Master Gardeners say no need to spend lots of green on growing green things

March 26, 2013 under CANR News, Cooperative Extension

Quick, hide the credit cards; spring is here. Even the most budget-conscious gardener can get into trouble now. A trip to the nursery for a flat of plants results in three flats, plus a new spade and pair of garden gloves. A plan to grow tomatoes in containers morphs into a raised bed of pricey redwood. Even a stop at the market for bread and milk brings about a new basket of blooms.

University of Delaware’s Sussex Master Gardeners feel your pain. “We’re garden-a-holics; we have a tough time controlling ourselves in spring,” acknowledges Fran Meehan, a Milton-based Master Gardener.

While they can’t help you with your self-control, the Master Gardeners do have some good advice on saving on gardening expenses.

For starters, get your soil tested, says Tracy Wootten, a horticulture agent with UD Cooperative Extension who oversees the Sussex Master Gardeners. You’ll spend a few bucks for the test but could save in the long run. For example, if you have acidic soil, cabbage and other vegetables won’t do well. You’ll need to fix the problem with limestone or other amendments before planting.

Master Gardeners say no need to spend lots on green thingsMany of the Sussex Master Gardeners save money by starting vegetables from seed. It’s also easy to start flowers from seed, notes Maggie Moor-Orth, a Delaware State University horticulture agent who provides technical assistance to the Master Gardeners.

If you’ve had bad luck starting plants from seed, try using a sterile, soil-less medium, says Moor-Orth. Seeds started in soil can suffer rot because of over-watering or non-sterile conditions.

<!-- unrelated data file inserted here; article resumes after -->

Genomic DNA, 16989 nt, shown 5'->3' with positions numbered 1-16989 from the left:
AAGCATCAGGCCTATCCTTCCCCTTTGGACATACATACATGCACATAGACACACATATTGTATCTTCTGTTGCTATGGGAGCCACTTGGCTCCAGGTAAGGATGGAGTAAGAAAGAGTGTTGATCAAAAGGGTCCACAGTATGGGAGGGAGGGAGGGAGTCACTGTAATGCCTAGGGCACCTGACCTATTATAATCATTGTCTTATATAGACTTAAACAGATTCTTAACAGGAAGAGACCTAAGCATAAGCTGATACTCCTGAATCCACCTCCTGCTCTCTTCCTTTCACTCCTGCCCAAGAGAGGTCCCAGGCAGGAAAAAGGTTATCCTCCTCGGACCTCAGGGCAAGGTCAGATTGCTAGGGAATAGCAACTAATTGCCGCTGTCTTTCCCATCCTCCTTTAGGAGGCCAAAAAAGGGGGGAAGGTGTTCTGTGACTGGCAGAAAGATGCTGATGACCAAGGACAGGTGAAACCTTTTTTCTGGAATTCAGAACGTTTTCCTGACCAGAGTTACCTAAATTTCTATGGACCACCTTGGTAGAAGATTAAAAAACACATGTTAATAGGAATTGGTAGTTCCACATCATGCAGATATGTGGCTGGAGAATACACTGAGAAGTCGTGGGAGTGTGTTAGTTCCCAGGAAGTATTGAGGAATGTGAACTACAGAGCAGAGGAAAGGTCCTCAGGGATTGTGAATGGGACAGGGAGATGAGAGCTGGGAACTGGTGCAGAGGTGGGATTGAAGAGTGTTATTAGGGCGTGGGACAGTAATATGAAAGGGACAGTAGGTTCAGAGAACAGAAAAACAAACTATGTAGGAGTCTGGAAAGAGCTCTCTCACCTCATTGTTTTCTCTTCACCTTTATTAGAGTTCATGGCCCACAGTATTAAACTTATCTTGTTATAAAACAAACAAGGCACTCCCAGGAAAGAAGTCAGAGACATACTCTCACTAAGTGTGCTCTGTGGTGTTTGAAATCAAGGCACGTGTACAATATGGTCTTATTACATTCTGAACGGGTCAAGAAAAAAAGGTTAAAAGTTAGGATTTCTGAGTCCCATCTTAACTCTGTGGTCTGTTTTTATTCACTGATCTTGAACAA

Save money on your soil-less medium by buying dry mix rather than the wet mix formulation, advises Melora Davis, a New Castle County Master Gardener. “With the wet mix, you’re paying for water,” she notes.

Don’t buy those special (and expensive) plastic trays for starting seeds. Recycle plastic containers you already have; just be sure to punch drainage holes in the bottom. Davis suggests using single-serving coffee pods (such as the K-Cup brand).

Garden accessories are another area where you can economize. Stakes, twine, plant markers and weed fabric can get pricey so the Sussex Master Gardeners are creative recyclers. Cut pieces from an old mini-blind for plant markers, suggests Betty Layton of Greenwood. Pantyhose can be used instead of twine, and T-shirts work well, too. “One year, I grew three-pound watermelons on a trellis and used my husband’s old T-shirt as a sling,” recalls Wootten.

“Some gardeners like to use bamboo for stakes,” she adds. “It’s such an aggressive plant that if your neighbors have any, I’m sure they’d be happy to let you cut some for garden stakes.”

Carrie Murphy, horticulture agent for New Castle County Cooperative Extension, has even seen old golf clubs used to stake vegetable plants at Bellevue State Park’s community garden.

If you’re willing to consider more radical ways to save, get rid of your lawn. That’s what Master Gardener Brent Marsh did about 10 years ago. Ever since, he hasn’t spent a penny on lawn fertilizers, re-seeding bare spots, watering the lawn, lawnmower repair, or gas to run the mower. In place of turf grass, Marsh’s one-acre Georgetown yard is filled with perennials, shrubs and trees.

Even if you remove a portion of your lawn, you could save money.

“If you’re mowing a lot of lawn, you might think about turning part of it into a meadow planted with native grasses and wildflowers,” says Marsh. “You’ll see lots of birds and butterflies, enjoy the sounds of those songbirds and insects, and provide food for baby birds. And you won’t have as much grass to cut.”

Of course, Marsh didn’t go out and buy all those plants that now fill his yard. When a sapling turns up – its seed carried by wind or birds – he allows it to grow. He also propagates his plants by taking cuttings, seeds, and dividing them.